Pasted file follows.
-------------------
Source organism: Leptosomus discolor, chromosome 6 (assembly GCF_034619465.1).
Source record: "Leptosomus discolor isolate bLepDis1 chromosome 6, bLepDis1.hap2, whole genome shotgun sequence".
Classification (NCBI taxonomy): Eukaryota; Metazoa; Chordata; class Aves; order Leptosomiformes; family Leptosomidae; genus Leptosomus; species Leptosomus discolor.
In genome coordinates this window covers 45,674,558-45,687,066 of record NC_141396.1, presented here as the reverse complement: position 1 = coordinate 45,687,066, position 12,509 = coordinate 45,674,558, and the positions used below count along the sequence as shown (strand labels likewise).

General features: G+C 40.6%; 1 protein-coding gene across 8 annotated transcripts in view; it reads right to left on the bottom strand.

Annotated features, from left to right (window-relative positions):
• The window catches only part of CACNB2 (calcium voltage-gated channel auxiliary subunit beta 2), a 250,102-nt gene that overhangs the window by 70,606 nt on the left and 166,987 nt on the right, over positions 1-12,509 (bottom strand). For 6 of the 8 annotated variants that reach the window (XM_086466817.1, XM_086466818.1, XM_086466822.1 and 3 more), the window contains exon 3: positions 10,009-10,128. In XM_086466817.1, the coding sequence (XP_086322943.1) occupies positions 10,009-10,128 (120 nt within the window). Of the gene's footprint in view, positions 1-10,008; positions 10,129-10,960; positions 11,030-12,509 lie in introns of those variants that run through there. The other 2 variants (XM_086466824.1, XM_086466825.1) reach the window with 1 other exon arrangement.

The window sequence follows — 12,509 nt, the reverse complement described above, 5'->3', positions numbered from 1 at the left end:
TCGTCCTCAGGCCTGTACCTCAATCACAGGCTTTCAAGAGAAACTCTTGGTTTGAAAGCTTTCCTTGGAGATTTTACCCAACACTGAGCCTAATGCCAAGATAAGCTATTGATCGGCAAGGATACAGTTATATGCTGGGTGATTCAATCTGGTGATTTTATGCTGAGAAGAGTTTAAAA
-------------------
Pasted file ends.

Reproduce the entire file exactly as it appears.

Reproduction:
Source organism: Leptosomus discolor, chromosome 6 (assembly GCF_034619465.1).
Source record: "Leptosomus discolor isolate bLepDis1 chromosome 6, bLepDis1.hap2, whole genome shotgun sequence".
Classification (NCBI taxonomy): Eukaryota; Metazoa; Chordata; class Aves; order Leptosomiformes; family Leptosomidae; genus Leptosomus; species Leptosomus discolor.
In genome coordinates this window covers 45,674,558-45,687,066 of record NC_141396.1, presented here as the reverse complement: position 1 = coordinate 45,687,066, position 12,509 = coordinate 45,674,558, and the positions used below count along the sequence as shown (strand labels likewise).

General features: G+C 40.6%; 1 protein-coding gene across 8 annotated transcripts in view; it reads right to left on the bottom strand.

Annotated features, from left to right (window-relative positions):
• The window catches only part of CACNB2 (calcium voltage-gated channel auxiliary subunit beta 2), a 250,102-nt gene that overhangs the window by 70,606 nt on the left and 166,987 nt on the right, over positions 1-12,509 (bottom strand). For 6 of the 8 annotated variants that reach the window (XM_086466817.1, XM_086466818.1, XM_086466822.1 and 3 more), the window contains exon 3: positions 10,009-10,128. In XM_086466817.1, the coding sequence (XP_086322943.1) occupies positions 10,009-10,128 (120 nt within the window). Of the gene's footprint in view, positions 1-10,008; positions 10,129-10,960; positions 11,030-12,509 lie in introns of those variants that run through there. The other 2 variants (XM_086466824.1, XM_086466825.1) reach the window with 1 other exon arrangement.

The window sequence follows — 12,509 nt, the reverse complement described above, 5'->3', positions numbered from 1 at the left end:
TCGTCCTCAGGCCTGTACCTCAATCACAGGCTTTCAAGAGAAACTCTTGGTTTGAAAGCTTTCCTTGGAGATTTTACCCAACACTGAGCCTAATGCCAAGATAAGCTATTGATCGGCAAGGATACAGTTATATGCTGGGTGATTCAATCTGGTGATTTTATGCTGAGAAGAGTTTAAAA